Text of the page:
The big defining moments of Sir Alex Ferguson's reign at Manchester United are stamped on our collective consciousness. Everybody knows the name Mark Robins; everybody knows about the phone call that delivered Eric Cantona to Old Trafford; everybody knows how Fergie's Fledglings made Alan Hansen eat his words.
Those are the obvious ones. What follows are an alternative three things that made Fergie great -- pivotal events that helped give birth to the dynasties he would rule over. These stories are less often told, but they carry importance to the Ferguson narrative at United because they shaped his leadership and undoubtedly educated the decisions he made.
1. The discarding of Jim Leighton
United's run to FA Cup victory in 1990 will forever be told as the story of a sprightly striker called Robins keeping Ferguson in a job. Then-chairman Martin Edwards has always disputed that fact, but with Ferguson subject to fan frustration -- see "Ta-ra Fergie," perhaps the most famous football banner of them all -- and United's league form the stuff of four losses and two draws in December 1989, it's no great leap to suggest their third-round trip to Nottingham Forest in early January 1990 carried significance.
Robins saw them through and popped up again to score the winner in a semifinal replay against Oldham, but getting to an FA Cup final only gets you so far. A club like Manchester United wasn't built on reaching showpiece matches at Wembley; it was built on winning them. Ferguson's team wasn't ready to dominate England, but to get them there mentally he knew beating Crystal Palace was an essential stop on the road map. Success breeds success, as the old cliche goes, and in the case of Ferguson's evolving United this would be as important a victory as any to come.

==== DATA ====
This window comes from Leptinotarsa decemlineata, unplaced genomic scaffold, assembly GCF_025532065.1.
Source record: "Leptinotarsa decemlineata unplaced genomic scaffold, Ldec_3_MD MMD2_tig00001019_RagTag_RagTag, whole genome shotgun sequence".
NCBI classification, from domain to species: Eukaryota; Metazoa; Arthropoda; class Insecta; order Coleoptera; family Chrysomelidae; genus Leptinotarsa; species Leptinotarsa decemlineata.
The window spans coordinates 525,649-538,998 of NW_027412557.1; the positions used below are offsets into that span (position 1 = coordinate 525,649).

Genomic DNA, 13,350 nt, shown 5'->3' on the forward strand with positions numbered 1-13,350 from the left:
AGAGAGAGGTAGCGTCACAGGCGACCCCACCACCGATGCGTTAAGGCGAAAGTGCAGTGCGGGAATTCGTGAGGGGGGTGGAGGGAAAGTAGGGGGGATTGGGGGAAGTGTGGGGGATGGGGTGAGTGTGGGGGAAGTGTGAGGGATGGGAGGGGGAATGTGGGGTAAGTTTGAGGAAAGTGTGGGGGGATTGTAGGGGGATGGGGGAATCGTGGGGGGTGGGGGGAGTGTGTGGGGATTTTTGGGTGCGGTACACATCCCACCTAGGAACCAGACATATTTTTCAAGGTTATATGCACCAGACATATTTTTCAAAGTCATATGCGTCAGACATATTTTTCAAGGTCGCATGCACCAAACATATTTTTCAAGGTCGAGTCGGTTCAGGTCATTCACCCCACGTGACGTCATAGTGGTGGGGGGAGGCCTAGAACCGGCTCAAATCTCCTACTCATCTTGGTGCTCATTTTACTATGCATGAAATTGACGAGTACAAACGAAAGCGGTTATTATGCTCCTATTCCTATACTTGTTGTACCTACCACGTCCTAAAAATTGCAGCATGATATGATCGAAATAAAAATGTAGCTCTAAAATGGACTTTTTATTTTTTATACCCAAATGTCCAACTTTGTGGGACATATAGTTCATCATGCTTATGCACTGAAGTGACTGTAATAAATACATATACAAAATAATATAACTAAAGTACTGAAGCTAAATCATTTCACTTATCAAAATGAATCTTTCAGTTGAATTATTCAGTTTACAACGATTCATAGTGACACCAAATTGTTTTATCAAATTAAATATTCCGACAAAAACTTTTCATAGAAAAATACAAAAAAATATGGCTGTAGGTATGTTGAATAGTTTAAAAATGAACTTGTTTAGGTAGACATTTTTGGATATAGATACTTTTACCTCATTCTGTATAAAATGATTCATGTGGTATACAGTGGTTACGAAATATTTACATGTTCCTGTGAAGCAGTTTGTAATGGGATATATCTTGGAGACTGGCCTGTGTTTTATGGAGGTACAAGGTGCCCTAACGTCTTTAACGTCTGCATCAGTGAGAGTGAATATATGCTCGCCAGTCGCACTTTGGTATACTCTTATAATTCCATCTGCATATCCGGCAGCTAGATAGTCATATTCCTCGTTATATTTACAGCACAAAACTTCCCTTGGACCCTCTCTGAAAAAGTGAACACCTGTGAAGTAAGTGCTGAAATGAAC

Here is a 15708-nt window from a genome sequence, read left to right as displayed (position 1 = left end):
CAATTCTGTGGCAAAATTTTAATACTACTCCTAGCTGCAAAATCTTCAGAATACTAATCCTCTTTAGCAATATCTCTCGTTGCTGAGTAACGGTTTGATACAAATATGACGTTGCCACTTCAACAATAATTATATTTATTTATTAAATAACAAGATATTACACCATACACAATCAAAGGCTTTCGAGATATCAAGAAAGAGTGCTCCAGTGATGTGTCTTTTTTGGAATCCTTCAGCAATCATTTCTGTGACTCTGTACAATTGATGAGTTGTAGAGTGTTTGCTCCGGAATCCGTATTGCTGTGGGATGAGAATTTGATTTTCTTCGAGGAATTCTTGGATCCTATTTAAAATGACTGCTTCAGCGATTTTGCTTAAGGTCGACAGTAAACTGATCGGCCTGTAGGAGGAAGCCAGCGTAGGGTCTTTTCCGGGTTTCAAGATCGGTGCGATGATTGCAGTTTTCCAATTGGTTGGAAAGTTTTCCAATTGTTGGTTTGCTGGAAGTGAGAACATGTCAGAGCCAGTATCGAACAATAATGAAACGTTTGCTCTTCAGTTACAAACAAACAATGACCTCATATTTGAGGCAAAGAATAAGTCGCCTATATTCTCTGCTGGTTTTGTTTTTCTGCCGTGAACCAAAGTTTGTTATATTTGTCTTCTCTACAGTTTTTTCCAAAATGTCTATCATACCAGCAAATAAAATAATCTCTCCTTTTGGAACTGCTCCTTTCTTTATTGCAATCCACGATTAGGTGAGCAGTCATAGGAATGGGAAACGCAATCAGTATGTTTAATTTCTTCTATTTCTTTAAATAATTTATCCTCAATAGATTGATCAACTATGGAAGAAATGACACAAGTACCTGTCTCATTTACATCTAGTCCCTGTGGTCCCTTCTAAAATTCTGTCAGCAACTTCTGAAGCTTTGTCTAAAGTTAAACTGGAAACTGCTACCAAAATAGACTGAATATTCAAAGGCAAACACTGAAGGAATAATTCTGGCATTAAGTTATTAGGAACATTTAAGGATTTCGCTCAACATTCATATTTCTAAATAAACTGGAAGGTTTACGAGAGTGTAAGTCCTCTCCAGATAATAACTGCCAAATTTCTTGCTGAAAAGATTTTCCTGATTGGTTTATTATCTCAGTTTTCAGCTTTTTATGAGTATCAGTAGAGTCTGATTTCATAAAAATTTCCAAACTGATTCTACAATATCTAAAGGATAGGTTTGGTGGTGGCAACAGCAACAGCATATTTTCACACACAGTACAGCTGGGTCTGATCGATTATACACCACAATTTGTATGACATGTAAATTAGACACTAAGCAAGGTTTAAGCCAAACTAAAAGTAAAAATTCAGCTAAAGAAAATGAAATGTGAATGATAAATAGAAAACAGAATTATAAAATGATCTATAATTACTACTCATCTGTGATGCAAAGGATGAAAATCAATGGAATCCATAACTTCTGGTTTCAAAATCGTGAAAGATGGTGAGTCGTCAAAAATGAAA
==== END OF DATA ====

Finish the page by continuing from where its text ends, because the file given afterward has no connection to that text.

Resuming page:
It wouldn't come easily. After the first game finished 3-3, Ferguson had serious concerns about his goalkeeper, Jim Leighton -- a man he knew better than anybody else in his playing squad, having worked with him and achieved notable success during his time at Aberdeen. The men were friends, but Ferguson wasn't prepared to let loyalty get in the way of the prize and decided to replace Leighton with Les Sealey for the replay. Sealey kept a clean sheet, United lifted the trophy and Ferguson finally had his first major trophy. The collateral damage was a relationship that will never recover.
It was decision some read as the ultimate betrayal, and many inside United found hard to live with. Leighton played once more for the club and would never be the same goalkeeper again. But while Ferguson regrets it to this day, I'd argue that dropping Leighton established a model of ruthlessness and a level of accountability at Old Trafford that would bear fruit for years to come. The message couldn't have been clearer: winning comes first and nobody is guaranteed a spot in this team -- not even a dear friend.
2. A battering from Barcelona
By the start of the 1994-95 season, domestic success had arrived for Ferguson and the good times were well and truly back. Back-to-back titles had boldly announced his team's intent, as the iconic, combative United team of Peter Schmeichel, Steve Bruce, Roy Keane, Paul Ince, Eric Cantona and Co. -- set up in Ferguson's classic 4-4-2 -- made the statement that they were here to stay.